Those endless nights nursing my baby and my anxiety gave into days turning into months of days and nights and days and nights and more months with arguments and accidents and birthday cupcakes and afternoon visits to the splash pad or the pool at the YMCA, my phone always at my side, that telltale rectangular lump in my back jeans pocket, tucked into the top of a sports bra, or in the hidden pocket of my boots. It’s still there. I whip it into visibility for Surprise-Candid-Picture #578, record 1 second everyday to make a yearly Family Movie, and type out snippets of a conversation furiously, trying to capture the all-around hilarity of what it means to Be Us.

Statue of nursing mother in Siem Reap, Cambodia (June 2014), Wobbling Toward Grace, Part 2 :: On Being Imperfect
Statue of Nursing Mother (Siem Reap, Cambodia; taken in June, 2014, during my first academic conference after having a baby)

I try to remember to use both thumbs now. But … now I have arthritis on both sides. ¯\_(ツ)_/¯ Two mildly un-opposable thumbs, for nearly ten years of memories and sayings and tiny moments of grace that bring back rushes of joy?

Worth it. And these memories remind me that, whatever else I’ve done wrong, whatever I’ve been afraid of, however isolating it might have been (and is!) to Be A New Mom, or just Be Mom, or in fact let’s be honest to Be A Woman In The World, I’ve done … OK. My kids are good kids. They are curious and funny and kind (well, most of the time) and opinionated (all of the time). They are strong, and strong-willed, expressive, intuitive, intelligent, quick to forgive. Healthy and happy. Am I a perfect mom? NOPE. Do the kids fight? Yes. Do they get disciplined? Oh, yes. Do I – on occasion – lose my shit? Do I question my life choices? Do I rage-broom the living room when they leave wrappers and toys on absolutely every single surface? Yes. Yes, I do.

I could do this part better. I could moderate my reactions. I could “center.”

I get discouraged sometimes, but I don’t give up. That’s part of Being Mom too, learning these two things simultaneously: I am capable of improvement. And … I do what I can. I can always do better; sometimes I do.

There is joy in letting go of the need to be “perfect,” all things to all people. I have found, as an eloquent mommy once told me in the middle of the night, that every day is a day of beautiful chaos. I give thanks, now, for all of them then and now; they go by so fast. (I wonder, if I weighted my baby’s pants now, would he slow down and let himself stay little – just for a little while longer?)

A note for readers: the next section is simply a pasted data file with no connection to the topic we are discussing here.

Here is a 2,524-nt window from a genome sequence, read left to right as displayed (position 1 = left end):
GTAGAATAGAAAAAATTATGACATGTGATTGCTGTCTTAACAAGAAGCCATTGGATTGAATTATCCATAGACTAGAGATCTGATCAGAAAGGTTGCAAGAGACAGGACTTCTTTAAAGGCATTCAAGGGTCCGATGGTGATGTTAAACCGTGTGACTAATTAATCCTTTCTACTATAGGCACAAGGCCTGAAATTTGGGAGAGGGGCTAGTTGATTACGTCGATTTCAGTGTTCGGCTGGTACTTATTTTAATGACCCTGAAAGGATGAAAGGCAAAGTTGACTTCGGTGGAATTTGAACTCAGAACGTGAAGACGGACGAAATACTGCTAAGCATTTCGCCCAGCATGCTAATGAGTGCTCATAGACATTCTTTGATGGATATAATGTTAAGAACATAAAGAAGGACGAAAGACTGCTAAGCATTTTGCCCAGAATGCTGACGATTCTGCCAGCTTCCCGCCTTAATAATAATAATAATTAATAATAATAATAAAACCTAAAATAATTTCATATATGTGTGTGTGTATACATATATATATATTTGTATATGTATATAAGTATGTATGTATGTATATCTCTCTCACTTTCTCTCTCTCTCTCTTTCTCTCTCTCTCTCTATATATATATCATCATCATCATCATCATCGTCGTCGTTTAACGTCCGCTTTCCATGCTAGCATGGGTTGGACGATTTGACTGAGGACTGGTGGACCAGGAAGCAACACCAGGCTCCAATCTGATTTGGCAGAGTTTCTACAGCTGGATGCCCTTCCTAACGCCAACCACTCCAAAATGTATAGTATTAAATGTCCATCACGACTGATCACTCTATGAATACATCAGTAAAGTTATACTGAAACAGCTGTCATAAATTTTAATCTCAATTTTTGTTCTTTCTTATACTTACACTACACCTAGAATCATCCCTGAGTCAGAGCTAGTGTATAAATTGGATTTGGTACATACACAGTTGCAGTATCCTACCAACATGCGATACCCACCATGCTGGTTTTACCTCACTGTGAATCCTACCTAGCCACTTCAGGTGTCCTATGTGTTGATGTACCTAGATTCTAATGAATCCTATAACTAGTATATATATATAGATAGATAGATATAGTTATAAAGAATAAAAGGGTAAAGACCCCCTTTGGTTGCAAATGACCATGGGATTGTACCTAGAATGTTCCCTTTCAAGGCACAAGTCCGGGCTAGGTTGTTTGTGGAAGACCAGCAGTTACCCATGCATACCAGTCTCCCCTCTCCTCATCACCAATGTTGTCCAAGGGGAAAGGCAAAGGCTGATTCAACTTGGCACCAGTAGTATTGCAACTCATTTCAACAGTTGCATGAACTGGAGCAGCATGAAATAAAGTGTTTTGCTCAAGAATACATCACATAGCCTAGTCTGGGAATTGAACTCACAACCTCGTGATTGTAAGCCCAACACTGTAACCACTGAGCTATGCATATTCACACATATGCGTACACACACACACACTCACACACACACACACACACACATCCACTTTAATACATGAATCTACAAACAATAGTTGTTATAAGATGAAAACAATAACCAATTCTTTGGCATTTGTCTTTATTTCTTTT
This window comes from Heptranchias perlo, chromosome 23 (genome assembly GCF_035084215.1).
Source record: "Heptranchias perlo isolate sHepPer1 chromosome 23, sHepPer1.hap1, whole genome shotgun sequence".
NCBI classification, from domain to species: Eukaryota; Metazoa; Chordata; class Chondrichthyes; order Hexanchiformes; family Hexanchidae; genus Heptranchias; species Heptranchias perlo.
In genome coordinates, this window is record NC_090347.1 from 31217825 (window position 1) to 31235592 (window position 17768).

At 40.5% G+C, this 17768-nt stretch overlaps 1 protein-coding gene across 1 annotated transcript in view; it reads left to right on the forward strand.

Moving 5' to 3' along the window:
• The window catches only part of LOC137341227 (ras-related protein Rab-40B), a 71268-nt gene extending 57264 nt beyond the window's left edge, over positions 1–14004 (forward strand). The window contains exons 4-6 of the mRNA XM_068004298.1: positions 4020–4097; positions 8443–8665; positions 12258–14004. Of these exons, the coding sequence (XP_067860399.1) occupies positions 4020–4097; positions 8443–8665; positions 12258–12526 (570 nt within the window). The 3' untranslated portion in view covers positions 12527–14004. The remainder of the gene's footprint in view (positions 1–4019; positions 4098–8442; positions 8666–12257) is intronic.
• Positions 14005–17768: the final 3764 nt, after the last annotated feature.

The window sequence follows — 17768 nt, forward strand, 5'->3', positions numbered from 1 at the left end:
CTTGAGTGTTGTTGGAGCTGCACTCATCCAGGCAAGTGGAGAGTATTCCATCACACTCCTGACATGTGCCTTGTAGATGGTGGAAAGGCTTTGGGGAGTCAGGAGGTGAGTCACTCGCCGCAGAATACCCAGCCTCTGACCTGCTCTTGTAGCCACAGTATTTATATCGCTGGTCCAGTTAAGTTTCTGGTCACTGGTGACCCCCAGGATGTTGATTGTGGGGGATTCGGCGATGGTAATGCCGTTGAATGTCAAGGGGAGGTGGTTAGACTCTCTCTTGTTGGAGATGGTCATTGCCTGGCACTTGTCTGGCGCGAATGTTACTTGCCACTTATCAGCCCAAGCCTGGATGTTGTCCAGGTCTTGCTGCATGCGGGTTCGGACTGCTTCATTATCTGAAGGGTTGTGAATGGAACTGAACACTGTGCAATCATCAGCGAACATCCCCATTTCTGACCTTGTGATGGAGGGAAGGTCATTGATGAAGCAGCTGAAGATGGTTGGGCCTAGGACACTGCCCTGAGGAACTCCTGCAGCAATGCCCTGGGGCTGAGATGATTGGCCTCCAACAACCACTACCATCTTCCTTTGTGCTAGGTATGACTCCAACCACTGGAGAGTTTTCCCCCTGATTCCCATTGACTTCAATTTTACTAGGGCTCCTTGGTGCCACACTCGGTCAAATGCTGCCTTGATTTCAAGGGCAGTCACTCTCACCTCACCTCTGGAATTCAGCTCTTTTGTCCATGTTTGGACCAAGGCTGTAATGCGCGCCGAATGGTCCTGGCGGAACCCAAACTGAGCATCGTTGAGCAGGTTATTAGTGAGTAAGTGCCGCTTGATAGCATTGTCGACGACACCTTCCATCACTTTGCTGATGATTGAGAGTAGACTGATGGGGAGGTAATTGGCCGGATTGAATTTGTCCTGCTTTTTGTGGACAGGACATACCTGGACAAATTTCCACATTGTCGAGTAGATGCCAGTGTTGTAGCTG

I posted a lot to Facebook in the beginning, from quiet gratitude for small things like watching my baby learn what purring cats feel like, to huge discoveries like when he started to crawl, when he first ate solid food, when I found out I had won a grant to move to Morocco for a year, when I got pregnant again, at 45 (!), when my golden-haired baby came home from his preschool in Rabat singing a nursery rhyme in Arabic. I learned how to locate myself within all the “I”s. I am a mom, a wife, a Catholic, a professor, a writer, a researcher, a student, a volunteer birth doula, a musician.

Sometimes Being Mom means allowing extra space for all the ways of Being Yourself.

The posts I treasure from those earliest days are the ones where I asked yet another question about some new hurdle I didn’t know how to manage, and to which a woman from across distance and experience responded, saying, “you’ve got this, Mama.”

I learned, am always still learning, I will forever be plural. There will always be Me-From-Before, and New-Mom-Me, and Mom-Of-Big-Kids-Who-Were-Newborns-Five-Minutes-Ago-😭; and alongside all of them a Seasoned-Mama version who can stand beside a new New Mom, put a ❤️ on her post, and type across the digital ether, “You. Are. Doing. A. Great. Job.”

symmetry, Wobbling Toward Grace, Part 2 :: On Being Imperfect me, in front of seminar room at the Université de Paris-1, Sorbonne, Wobbling Toward Grace, Part 2 :: On Being Imperfect me, running Baton Rouge half-marathon, Wobbling Toward Grace, Part 2 :: On Being Imperfect

Rosemary Peters-Hill
Rosemary is Associate Professor of French Studies at LSU. She is a proud member of an unusual family in which she mothers two small humans whose intelligence and sweetness astonish her daily. She married the love of her life, twice, and is grateful for the chaotic, beautiful journey they have undertaken together. Rosemary's hobbies include photography, mystery novels, Candy Crush, improv piano, crossword puzzles, and crafts … she also makes soap. She has 58,567 photos on her phone and has been known to play violin and try aerial silks in public – not usually at the same time.